Most of us have heard about SMART goals, referring to goals which are specific, measurable, achievable, relevant and time-bound.
The second – measurement – is especially important in finance content marketing. How do you ensure that your content creation and publication efforts are actually producing tangible results?
Anyone can publish a blog post, but how do you know what difference it is making to your finance marketing? Are you reaching the right people, and if so, what effect is it having upon them?
The best finance content marketers use content strategies which act like a slick, 4-cylinder engine. The constituent parts of these content strategies typically involve:
- Careful planning
- Creating the content itself
- Promoting the content
- Analysing the results
This is the typical, logical order for finance content marketing to occur. Each one naturally leads on from its predecessor. However, the order does not specify priority, or order of importance.
Indeed, each element is crucial to the success of finance content marketing. Two out of four will not do, and neither will three.
The Reality Of Finance Content Marketing
When we take a look at the typical IFA content marketing strategy, most are missing at least two of these constituent elements – and the primary casualty is usually the fourth. Analysis.
This might be due to pure laziness, or a lack of time on the part of financial advisers and wealth managers. More likely, it is simply a lack of knowledge and resources.
Whatever the case, neglecting the analysis of content is widespread. According to one study, around 1/3 of bloggers fail to analyse their content marketing, and check their analytics.
The good news is, you do not need a technical degree in statistics to drill down into your analytics.
In fact, we’re going to share some easy ways to measure the success of your finance content marketing, right here:
#1 Website Traffic
Do you have Google Analytics installed on your website? If not, it’s time to put it on.
With the tracking code, you can quickly discern how many people are visiting your website within defined time periods. You can even compare different weeks, months and years.
#2 Blog / Newsletter Subscriber Growth
Is your finance content marketing causing people to subscribe to your mailing list? If so, that’s fantastic news. It may be that people are downloading premium content on you website, in exchange for handing over their email address. Whatever the case, make sure you keep an accurate headcount.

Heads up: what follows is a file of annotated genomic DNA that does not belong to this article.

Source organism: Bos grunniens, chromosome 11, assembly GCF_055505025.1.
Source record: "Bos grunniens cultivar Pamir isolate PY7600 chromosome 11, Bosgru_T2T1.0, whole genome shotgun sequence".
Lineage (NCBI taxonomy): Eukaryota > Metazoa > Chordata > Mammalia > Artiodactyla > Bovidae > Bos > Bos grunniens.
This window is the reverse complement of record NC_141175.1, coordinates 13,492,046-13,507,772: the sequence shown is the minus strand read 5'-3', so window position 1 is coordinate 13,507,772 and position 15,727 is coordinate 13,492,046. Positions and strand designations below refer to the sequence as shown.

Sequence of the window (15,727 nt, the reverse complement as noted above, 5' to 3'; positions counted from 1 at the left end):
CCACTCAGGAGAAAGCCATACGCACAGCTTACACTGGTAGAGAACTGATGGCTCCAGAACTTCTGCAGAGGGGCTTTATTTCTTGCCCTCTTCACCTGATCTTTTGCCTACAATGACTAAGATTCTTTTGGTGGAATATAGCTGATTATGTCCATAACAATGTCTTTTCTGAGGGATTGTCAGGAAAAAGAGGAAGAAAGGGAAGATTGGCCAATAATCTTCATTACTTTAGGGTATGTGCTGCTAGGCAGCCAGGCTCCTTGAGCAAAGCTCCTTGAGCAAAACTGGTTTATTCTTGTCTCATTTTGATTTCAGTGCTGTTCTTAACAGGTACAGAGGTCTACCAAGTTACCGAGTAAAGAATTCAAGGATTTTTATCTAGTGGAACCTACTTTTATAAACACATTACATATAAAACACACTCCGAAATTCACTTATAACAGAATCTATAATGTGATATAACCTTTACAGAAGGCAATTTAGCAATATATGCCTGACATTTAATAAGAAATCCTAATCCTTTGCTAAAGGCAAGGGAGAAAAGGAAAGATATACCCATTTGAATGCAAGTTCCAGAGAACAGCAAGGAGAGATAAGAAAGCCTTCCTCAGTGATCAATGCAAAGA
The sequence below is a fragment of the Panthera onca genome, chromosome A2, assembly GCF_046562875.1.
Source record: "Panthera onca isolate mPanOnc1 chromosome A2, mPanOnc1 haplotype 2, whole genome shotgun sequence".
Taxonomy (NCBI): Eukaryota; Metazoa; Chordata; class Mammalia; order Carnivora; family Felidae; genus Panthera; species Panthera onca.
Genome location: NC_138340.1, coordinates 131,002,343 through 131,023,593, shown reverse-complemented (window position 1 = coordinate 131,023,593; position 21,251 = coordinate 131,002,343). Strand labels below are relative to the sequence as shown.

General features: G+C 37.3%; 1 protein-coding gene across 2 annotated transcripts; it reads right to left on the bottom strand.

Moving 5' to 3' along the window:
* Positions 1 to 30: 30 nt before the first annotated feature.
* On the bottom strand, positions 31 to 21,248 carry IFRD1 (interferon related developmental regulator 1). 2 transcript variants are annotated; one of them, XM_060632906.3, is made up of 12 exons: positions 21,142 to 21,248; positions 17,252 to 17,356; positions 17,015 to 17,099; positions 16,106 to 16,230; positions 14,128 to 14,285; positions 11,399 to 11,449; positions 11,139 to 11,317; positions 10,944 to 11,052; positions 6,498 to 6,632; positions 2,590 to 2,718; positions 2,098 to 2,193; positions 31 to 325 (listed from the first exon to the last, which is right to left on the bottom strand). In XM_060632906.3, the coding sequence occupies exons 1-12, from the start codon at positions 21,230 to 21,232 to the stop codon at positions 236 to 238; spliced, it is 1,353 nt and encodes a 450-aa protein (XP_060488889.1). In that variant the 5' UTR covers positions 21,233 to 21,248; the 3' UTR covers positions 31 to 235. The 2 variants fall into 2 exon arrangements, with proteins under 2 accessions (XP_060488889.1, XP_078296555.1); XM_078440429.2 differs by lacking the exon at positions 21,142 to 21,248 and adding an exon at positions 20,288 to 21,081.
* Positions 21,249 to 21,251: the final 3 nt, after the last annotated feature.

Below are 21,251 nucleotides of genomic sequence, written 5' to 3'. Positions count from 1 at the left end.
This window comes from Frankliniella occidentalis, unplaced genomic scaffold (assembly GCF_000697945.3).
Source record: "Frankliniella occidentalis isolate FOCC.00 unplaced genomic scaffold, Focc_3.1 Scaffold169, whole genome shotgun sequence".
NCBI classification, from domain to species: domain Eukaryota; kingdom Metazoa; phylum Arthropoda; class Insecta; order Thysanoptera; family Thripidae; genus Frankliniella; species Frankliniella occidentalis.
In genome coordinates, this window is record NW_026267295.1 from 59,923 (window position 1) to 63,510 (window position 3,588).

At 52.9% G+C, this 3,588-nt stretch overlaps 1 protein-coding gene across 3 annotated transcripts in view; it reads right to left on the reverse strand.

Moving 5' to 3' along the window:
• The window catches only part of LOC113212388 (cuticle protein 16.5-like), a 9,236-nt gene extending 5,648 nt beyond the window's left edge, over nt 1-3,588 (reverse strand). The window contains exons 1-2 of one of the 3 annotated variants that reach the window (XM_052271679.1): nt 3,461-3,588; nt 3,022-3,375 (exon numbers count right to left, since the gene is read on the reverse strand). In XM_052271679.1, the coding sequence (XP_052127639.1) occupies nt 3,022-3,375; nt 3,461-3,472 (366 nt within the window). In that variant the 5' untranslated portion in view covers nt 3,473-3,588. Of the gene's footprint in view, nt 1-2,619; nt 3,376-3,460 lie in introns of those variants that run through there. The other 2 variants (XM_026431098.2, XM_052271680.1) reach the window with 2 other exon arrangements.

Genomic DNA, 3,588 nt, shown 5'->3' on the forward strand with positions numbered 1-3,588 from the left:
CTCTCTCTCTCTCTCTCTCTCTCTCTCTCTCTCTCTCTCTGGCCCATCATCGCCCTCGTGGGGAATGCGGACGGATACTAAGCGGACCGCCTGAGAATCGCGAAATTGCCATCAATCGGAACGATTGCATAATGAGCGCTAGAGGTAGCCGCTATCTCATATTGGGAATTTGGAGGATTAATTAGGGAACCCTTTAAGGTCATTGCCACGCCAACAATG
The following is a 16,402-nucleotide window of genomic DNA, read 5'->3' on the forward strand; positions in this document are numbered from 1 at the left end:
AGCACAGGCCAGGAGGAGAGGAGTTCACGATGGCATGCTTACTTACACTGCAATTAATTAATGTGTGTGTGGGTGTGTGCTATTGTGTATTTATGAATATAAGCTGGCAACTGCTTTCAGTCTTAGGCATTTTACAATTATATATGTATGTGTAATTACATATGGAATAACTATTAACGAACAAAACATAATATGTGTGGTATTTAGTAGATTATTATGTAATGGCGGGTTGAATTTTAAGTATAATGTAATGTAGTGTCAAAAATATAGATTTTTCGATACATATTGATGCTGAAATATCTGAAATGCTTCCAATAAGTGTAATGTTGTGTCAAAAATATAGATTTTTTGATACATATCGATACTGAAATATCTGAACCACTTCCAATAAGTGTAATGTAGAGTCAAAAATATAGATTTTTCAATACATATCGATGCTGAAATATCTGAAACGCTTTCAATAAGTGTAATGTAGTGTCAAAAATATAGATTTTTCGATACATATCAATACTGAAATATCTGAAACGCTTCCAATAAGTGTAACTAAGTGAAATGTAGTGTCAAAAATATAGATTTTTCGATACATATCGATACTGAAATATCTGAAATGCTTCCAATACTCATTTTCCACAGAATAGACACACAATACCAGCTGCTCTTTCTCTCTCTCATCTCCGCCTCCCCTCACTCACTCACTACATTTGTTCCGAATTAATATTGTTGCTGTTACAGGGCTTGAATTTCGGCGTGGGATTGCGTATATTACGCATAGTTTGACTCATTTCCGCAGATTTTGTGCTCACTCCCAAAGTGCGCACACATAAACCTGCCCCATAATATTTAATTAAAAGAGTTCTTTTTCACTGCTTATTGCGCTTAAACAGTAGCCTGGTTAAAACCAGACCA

SERPs stands for search engine ranking positions. One important function of finance content marketing is to cause your website to rank higher in relevant search engine results.
When clients work with us, we give them access to our online Portal, which tracks their SERPs over time. Our SEO work has enabled many of them to reach page one on Google, and maintain that position.
Consider investing in a tool like Ahrefs, Moz or SEMRush if you wish to track your rankings yourself.
Another benefit to Google Analytics is that it allows you to discern the “average time on page” for your website visitors.
When using this metric to evaluate the effectiveness of your finance content marketing, make sure you take the type of content in question into account. For instance, a 45-second video will need to be measured differently compared to a 1,500 word blog post.
#5 Social Following
Are your brand social media profiles attracting greater numbers of Likes, Followers, Shares, Comments and engagements? If so, then your finance content marketing is probably appealing to people.
You may want to consider investing in a social media management tool to keep track of this, such as Hootsuite. Again, when you work with us as a client, we give you access to this data all in one place, along with your SERPs and other KPIs.
When other websites and social profiles link to your content, then that’s usually a positive sign.
People tend to do that when they see something of value in your finance content marketing, which they want to share with their own readers and followers.
Inbound links are also an important signal for search engines, who take high-quality links to your content as a reason to push your website higher up.
Be careful to keep a close eye on your “domain authority”. This shows you how popular your website is for links, and gives a good idea of your search engine ranking potential.
CTR stands for click through rate, and is probably one of the most important metrics for measuring the success of your finance content marketing.
CTR looks at the number of times people see your content, compares to how many of them actually then click on it. The higher your CTR (as a percentage), the better.
You can usually get an idea of your CTR through your Google Analytics Queries report. You can also look at email metrics by evaluating your open rates and CTRs for links within the email body.
Social media sites such as Facebook and Twitter also allow you to measure CTR through their own back-end systems.
#8 Conversions & Leads
Perhaps the king of metrics in the world of measurement and finance content marketing.
First of all, make sure you agree on what constitutes a “conversion” or “lead.” For some financial firms, a conversion will be counted when someone downloads a report from the website.
Another conversion might be counted when someone fills out the contact form, or books an appointment to request a financial consultation.
There are many great online solutions which help you track these lead metrics, as well as using Google Analytics conversion reporting.